Of course, you can soon figure out where Fleming might have hidden the money, and once you do it makes perfect sense that our stories would collide at The Oaks… but what does this have to do with the killer on the loose, the one with the cool nickname who dresses only in black and wields a deadly claw? A cop named Lt. Andy Anderson (Gavin Gordon) would love to know.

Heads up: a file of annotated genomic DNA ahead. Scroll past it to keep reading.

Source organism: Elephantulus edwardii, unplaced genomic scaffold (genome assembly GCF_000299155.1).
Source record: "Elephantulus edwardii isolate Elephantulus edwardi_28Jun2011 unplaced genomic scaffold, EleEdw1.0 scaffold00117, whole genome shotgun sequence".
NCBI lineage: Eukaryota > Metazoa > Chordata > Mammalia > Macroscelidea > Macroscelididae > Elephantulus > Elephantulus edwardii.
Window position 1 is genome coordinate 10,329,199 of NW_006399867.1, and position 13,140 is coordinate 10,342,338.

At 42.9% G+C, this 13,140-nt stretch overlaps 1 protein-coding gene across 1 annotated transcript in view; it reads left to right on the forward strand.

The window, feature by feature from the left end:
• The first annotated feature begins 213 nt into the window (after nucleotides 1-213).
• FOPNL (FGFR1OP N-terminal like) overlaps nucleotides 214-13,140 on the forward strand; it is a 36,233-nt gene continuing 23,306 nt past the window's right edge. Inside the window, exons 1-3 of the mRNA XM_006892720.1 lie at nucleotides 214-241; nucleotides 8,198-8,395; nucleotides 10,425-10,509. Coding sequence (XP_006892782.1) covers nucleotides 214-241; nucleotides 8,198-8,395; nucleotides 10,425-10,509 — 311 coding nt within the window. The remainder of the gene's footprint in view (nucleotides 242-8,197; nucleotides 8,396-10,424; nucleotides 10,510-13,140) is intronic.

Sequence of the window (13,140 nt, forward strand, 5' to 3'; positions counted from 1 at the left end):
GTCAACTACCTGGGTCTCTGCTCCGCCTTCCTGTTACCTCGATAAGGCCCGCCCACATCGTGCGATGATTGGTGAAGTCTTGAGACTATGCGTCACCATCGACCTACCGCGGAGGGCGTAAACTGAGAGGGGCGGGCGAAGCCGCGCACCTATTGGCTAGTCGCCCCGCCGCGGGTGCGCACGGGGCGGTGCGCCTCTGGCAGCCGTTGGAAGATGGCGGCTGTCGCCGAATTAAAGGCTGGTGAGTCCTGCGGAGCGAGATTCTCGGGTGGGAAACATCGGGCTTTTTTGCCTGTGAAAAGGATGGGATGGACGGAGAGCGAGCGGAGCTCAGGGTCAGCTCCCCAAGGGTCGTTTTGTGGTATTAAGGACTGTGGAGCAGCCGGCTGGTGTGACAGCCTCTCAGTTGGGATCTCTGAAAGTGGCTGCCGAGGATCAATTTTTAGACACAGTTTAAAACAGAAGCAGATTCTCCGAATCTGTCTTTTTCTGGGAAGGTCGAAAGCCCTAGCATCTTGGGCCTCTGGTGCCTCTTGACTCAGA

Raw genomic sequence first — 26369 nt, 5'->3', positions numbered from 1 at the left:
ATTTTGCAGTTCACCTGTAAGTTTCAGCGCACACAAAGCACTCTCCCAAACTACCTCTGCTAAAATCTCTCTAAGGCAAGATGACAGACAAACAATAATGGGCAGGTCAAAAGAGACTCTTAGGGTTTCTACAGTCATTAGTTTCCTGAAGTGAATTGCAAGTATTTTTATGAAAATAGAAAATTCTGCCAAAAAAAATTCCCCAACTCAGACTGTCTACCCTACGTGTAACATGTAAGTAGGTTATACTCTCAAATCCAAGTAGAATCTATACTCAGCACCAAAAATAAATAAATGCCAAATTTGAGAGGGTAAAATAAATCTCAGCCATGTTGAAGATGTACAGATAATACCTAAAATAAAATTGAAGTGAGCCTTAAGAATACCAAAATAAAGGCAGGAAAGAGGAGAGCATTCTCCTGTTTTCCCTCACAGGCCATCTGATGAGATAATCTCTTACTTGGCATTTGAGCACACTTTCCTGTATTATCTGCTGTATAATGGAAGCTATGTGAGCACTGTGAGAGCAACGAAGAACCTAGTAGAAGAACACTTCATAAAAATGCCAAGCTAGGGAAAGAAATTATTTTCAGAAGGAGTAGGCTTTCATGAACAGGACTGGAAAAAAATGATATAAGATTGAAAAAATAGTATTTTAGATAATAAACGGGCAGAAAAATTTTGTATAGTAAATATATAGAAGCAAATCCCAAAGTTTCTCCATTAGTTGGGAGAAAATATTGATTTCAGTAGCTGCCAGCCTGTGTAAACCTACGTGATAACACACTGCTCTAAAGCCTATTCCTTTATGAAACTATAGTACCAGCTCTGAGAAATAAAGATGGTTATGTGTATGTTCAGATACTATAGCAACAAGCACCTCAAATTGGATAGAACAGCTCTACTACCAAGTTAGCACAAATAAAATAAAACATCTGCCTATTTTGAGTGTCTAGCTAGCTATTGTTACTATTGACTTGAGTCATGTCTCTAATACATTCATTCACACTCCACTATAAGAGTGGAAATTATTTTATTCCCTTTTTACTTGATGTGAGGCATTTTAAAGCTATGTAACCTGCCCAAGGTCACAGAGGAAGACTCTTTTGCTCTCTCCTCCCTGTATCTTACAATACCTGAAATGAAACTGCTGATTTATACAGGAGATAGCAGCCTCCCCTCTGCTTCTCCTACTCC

More of a mystery film than a horror picture (despite the marketing campaign that clearly played up Price's presence and his horror star persona), The Bat is a bit creaky in spots but it makes for a fun watch. The cast are a lot of fun here, it's interesting to see Moorehead show up in this picture a while before she'd become immortalized on TV in Bewitched as Endora, and she does a fine job in the part. She has the right sort of features to play a horror writer and the right sort of screen presence and attitude to pull it off. Lenita Lane as her pushover of a secretary is less memorable here but still decent enough while Gavin Gordon (Lord Byron from The Bride Of Frankenstein!) is in fine form as the cop. Harvey Stephens isn't given as much to do as he's killed off somewhat early in the movie but Price, always watchable, makes the most of his screen time and delivers fine work here.